Stereotactic body radiation therapy in primary hepatocellular carcinoma: current status and future directions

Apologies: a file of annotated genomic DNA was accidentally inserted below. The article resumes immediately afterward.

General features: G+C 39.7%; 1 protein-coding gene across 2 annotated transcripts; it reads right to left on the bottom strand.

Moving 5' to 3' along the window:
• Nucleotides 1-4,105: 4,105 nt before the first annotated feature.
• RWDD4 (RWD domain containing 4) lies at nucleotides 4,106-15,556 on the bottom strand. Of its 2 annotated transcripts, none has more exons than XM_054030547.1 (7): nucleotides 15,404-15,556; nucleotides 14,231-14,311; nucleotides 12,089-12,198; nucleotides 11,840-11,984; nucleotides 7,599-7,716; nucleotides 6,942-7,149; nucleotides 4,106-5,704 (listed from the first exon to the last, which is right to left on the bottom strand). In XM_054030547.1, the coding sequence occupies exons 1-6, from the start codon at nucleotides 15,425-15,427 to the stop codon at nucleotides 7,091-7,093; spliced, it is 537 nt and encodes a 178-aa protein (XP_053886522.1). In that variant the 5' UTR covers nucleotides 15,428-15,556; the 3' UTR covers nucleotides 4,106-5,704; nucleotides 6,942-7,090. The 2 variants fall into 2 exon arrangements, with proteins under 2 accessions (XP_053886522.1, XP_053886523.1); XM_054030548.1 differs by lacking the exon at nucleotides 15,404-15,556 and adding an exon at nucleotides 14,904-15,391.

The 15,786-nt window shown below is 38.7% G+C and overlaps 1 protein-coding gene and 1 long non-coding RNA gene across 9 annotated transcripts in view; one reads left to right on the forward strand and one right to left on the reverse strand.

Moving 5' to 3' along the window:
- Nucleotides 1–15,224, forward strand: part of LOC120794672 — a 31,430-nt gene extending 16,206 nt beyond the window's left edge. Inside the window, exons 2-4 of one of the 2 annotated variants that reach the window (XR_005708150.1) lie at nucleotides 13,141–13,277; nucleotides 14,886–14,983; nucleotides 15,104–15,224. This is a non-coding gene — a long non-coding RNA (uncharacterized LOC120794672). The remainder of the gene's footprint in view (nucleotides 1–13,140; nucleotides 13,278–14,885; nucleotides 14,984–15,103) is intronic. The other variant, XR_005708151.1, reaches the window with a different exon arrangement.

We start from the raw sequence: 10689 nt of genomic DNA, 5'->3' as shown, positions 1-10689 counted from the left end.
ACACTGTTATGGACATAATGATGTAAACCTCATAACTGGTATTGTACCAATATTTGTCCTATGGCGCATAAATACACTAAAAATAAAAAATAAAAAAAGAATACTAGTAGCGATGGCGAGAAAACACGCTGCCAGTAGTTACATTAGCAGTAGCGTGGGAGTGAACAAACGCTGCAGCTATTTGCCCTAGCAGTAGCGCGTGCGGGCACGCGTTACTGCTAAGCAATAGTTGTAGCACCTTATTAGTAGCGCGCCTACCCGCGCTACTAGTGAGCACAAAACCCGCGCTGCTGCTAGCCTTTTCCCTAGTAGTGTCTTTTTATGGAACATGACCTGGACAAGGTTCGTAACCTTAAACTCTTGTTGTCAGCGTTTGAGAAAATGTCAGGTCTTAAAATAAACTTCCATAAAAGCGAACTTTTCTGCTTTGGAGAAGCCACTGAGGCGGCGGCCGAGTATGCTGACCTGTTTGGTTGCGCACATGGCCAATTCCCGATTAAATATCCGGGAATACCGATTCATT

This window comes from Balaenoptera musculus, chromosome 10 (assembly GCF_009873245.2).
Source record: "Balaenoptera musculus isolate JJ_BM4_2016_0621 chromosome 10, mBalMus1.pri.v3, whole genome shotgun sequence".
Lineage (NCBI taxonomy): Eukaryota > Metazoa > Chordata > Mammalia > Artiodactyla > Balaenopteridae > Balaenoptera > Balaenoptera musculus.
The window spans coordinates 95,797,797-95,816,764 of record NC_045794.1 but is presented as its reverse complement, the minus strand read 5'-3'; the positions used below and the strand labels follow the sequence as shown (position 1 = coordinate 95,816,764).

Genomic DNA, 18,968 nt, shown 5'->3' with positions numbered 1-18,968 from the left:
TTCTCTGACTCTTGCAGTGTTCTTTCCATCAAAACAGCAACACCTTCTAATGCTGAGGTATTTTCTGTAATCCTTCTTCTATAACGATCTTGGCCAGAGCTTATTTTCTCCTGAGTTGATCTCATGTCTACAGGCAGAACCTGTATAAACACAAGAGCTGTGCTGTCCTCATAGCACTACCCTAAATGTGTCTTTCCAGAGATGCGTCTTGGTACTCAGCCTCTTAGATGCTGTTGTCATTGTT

Stereotactic body radiation therapy (SBRT) is a form of radiation therapy that has been used in the treatment of primary hepatocellular carcinoma (HCC) over the past decade. To evaluate the clinical efficacy of SBRT in primary HCC, a literature search was conducted to identify original research articles published from January 2000 through January 2018 in PubMed on SBRT in HCC. All relevant studies published from 2004 to 2018 were included. Prospective studies demonstrated 2-year local control (LC) rates ranging from 64–95% and overall survival (OS) rates ranging from 34% (2-year) to 65% (3-year). Retrospective studies demonstrated 2-year LC rates of 44–90% and 2-year OS rates of 24–67%. Reported toxicities in primary HCC patients vary but SBRT appears to be relatively well tolerated. Studies comparing SBRT to radiofrequency ablation (RFA) are few, but they suggest SBRT may be more effective than RFA in specific primary HCC populations. Additionally, SBRT appears to increase the efficacy of both transarterial chemoembolization (TACE) and sorafenib in selected primary HCC populations.